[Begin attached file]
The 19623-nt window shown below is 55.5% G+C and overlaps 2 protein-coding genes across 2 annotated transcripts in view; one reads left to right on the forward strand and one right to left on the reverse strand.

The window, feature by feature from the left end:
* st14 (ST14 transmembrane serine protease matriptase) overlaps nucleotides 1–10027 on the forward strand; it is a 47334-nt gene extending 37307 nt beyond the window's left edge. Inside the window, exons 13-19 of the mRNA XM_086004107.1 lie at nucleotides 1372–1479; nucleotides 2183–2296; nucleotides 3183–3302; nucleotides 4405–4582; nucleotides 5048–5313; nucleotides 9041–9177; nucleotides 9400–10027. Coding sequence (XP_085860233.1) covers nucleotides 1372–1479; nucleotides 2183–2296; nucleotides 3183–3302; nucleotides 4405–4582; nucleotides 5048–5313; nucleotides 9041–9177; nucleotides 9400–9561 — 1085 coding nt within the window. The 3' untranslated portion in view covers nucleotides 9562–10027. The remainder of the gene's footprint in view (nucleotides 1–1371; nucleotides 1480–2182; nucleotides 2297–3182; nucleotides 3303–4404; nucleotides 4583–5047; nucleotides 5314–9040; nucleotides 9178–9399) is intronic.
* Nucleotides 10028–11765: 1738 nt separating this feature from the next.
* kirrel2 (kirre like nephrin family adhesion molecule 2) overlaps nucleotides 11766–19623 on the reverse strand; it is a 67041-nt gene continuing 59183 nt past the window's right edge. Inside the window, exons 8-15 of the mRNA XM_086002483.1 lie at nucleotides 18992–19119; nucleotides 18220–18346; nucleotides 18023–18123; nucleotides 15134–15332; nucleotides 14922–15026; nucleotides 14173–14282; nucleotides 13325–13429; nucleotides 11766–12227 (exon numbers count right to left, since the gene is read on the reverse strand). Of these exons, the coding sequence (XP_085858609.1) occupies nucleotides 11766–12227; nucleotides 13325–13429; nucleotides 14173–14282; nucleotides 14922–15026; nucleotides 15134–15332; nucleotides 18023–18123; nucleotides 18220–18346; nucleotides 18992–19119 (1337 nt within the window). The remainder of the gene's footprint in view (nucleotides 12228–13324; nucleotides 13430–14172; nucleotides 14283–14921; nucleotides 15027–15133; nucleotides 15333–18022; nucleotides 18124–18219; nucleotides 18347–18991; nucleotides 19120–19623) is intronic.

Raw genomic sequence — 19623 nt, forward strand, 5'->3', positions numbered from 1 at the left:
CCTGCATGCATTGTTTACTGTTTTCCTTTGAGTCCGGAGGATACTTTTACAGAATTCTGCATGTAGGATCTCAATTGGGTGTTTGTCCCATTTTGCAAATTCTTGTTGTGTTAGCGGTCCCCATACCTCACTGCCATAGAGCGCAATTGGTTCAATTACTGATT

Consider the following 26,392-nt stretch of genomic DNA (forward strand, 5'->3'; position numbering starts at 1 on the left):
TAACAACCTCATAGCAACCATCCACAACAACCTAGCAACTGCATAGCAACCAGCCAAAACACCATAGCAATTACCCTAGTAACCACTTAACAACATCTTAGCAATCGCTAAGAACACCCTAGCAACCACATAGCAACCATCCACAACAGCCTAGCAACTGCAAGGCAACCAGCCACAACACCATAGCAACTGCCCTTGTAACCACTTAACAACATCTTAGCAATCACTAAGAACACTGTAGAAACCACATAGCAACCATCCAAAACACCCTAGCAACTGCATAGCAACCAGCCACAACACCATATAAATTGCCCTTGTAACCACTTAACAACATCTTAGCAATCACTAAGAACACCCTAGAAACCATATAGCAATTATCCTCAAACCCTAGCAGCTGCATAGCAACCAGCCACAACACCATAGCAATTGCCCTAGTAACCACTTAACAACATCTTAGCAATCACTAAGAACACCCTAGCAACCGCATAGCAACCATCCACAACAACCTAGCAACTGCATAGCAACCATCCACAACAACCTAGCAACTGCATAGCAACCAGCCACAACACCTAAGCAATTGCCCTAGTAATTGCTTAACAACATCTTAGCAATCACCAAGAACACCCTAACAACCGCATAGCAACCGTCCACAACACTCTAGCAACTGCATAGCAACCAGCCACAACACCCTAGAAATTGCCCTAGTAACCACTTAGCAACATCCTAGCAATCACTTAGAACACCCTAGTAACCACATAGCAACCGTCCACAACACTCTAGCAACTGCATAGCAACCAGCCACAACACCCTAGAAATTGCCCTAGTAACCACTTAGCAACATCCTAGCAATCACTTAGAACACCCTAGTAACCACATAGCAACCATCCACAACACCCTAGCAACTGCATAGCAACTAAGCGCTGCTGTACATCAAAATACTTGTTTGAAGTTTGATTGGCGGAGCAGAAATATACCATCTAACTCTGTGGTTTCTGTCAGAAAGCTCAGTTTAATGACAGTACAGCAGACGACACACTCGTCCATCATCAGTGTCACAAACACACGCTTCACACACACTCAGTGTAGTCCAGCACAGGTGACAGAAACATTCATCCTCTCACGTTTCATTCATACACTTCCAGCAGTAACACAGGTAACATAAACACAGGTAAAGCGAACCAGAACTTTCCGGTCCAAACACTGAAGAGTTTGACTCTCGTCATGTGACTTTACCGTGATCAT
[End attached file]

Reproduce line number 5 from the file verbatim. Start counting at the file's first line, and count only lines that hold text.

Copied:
* kirrel2 (kirre like nephrin family adhesion molecule 2) overlaps nucleotides 11766–19623 on the reverse strand; it is a 67041-nt gene continuing 59183 nt past the window's right edge. Inside the window, exons 8-15 of the mRNA XM_086002483.1 lie at nucleotides 18992–19119; nucleotides 18220–18346; nucleotides 18023–18123; nucleotides 15134–15332; nucleotides 14922–15026; nucleotides 14173–14282; nucleotides 13325–13429; nucleotides 11766–12227 (exon numbers count right to left, since the gene is read on the reverse strand). Of these exons, the coding sequence (XP_085858609.1) occupies nucleotides 11766–12227; nucleotides 13325–13429; nucleotides 14173–14282; nucleotides 14922–15026; nucleotides 15134–15332; nucleotides 18023–18123; nucleotides 18220–18346; nucleotides 18992–19119 (1337 nt within the window). The remainder of the gene's footprint in view (nucleotides 12228–13324; nucleotides 13430–14172; nucleotides 14283–14921; nucleotides 15027–15133; nucleotides 15333–18022; nucleotides 18124–18219; nucleotides 18347–18991; nucleotides 19120–19623) is intronic.